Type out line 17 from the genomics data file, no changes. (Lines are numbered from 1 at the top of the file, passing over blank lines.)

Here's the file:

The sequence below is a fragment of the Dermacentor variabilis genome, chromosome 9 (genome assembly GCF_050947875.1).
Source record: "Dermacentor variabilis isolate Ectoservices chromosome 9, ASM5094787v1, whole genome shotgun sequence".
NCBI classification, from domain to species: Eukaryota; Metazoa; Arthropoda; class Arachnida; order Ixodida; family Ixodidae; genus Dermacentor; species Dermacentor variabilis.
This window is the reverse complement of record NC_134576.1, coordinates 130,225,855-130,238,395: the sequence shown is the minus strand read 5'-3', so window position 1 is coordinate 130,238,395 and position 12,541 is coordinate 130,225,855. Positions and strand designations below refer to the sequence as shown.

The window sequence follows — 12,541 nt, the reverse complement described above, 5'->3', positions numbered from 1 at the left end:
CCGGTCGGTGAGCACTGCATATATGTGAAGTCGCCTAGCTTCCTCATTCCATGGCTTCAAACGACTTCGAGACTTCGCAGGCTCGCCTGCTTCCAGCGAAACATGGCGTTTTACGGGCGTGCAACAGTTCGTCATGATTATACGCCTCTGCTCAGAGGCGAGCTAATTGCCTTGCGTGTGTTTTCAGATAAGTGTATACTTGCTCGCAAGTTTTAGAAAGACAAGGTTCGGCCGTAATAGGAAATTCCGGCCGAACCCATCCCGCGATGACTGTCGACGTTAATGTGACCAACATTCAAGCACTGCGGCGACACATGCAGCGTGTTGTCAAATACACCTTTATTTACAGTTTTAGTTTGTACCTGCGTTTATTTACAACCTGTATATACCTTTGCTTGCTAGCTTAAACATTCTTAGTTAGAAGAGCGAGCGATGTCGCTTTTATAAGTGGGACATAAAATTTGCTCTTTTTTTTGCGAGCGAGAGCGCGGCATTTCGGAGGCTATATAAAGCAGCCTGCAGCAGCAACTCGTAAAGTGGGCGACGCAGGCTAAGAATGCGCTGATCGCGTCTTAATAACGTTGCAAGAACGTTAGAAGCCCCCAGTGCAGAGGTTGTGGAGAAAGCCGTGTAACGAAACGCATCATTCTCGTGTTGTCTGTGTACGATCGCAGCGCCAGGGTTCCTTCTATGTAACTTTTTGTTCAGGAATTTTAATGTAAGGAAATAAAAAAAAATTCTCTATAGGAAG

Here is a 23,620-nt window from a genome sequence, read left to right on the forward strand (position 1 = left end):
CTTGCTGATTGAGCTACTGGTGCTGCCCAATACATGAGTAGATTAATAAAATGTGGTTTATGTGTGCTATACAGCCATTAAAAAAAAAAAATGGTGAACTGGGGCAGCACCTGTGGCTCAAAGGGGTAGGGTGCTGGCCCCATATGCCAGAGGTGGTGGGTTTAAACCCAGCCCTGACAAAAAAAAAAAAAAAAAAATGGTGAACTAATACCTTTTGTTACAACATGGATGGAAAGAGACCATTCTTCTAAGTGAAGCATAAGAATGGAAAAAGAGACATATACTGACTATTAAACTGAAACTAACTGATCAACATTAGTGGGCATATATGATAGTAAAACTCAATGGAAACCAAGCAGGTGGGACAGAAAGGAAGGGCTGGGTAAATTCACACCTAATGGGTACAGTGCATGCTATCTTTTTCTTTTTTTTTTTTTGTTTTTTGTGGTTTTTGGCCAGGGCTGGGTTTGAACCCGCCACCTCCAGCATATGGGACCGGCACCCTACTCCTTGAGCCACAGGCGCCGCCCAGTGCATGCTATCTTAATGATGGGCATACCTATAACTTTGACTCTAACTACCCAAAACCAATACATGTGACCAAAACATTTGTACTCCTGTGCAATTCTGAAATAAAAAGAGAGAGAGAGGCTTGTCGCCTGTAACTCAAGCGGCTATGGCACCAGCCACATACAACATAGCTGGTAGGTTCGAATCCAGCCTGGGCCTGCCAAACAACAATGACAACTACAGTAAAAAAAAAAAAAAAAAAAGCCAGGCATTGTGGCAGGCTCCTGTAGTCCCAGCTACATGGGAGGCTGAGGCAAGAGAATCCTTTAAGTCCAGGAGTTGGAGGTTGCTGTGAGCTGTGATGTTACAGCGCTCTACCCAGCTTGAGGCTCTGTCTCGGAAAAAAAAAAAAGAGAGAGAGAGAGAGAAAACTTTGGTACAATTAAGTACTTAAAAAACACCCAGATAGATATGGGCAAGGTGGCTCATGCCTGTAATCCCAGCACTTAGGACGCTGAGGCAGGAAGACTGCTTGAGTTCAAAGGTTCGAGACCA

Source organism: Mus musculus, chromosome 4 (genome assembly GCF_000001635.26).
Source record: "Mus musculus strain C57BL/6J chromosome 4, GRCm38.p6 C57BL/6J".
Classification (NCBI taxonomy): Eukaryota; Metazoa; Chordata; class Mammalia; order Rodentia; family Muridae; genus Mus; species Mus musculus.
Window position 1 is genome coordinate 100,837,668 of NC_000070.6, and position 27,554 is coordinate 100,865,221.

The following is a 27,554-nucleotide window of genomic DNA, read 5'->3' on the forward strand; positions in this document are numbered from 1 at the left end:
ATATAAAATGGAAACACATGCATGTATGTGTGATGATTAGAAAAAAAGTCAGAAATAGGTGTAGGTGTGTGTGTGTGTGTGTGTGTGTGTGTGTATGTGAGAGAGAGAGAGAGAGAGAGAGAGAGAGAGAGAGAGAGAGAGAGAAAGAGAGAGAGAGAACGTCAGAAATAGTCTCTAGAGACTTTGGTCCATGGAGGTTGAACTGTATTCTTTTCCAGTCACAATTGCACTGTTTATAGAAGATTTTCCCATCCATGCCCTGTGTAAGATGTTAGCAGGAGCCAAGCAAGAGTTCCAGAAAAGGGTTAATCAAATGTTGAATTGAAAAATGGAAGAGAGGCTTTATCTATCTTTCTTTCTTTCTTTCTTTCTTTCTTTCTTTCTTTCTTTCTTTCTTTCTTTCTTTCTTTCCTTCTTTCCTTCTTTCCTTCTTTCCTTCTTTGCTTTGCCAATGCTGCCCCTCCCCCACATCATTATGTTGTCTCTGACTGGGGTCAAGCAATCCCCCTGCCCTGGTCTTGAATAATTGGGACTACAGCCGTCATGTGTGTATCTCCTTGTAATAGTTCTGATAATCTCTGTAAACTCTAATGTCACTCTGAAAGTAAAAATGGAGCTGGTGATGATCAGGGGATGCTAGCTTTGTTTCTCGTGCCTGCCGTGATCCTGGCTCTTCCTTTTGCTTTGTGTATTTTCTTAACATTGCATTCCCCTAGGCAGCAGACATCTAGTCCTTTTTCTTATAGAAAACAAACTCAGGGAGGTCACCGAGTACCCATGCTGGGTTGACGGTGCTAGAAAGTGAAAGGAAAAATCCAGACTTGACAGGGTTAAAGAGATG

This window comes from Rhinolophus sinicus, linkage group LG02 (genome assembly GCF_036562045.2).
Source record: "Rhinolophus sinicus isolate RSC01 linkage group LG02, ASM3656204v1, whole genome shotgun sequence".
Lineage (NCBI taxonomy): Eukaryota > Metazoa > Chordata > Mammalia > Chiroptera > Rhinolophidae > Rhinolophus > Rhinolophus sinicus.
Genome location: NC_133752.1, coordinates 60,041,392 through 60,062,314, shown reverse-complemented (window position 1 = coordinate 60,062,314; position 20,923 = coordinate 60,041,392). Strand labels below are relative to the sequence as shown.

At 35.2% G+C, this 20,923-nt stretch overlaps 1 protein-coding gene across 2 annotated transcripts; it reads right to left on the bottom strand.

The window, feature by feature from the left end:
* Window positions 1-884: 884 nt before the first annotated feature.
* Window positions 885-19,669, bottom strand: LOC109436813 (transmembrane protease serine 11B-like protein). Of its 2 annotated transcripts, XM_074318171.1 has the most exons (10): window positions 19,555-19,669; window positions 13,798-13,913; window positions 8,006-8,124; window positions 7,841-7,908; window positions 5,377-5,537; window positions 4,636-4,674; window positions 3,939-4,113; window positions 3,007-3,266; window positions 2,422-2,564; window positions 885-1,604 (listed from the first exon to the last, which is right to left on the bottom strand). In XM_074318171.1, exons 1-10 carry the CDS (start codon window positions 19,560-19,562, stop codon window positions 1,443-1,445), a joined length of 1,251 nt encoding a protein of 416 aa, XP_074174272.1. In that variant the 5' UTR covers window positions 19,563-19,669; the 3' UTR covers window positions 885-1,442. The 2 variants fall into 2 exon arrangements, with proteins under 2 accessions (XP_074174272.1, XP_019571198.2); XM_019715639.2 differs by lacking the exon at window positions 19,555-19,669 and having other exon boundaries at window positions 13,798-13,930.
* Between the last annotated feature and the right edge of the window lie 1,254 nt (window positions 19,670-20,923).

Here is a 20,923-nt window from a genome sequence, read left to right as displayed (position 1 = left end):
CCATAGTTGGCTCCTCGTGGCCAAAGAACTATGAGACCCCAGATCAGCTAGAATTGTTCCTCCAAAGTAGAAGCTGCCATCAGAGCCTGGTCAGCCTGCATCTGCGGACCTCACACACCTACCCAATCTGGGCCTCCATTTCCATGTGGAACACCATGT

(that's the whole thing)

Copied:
Lineage (NCBI taxonomy): Eukaryota > Metazoa > Chordata > Mammalia > Chiroptera > Rhinolophidae > Rhinolophus > Rhinolophus sinicus.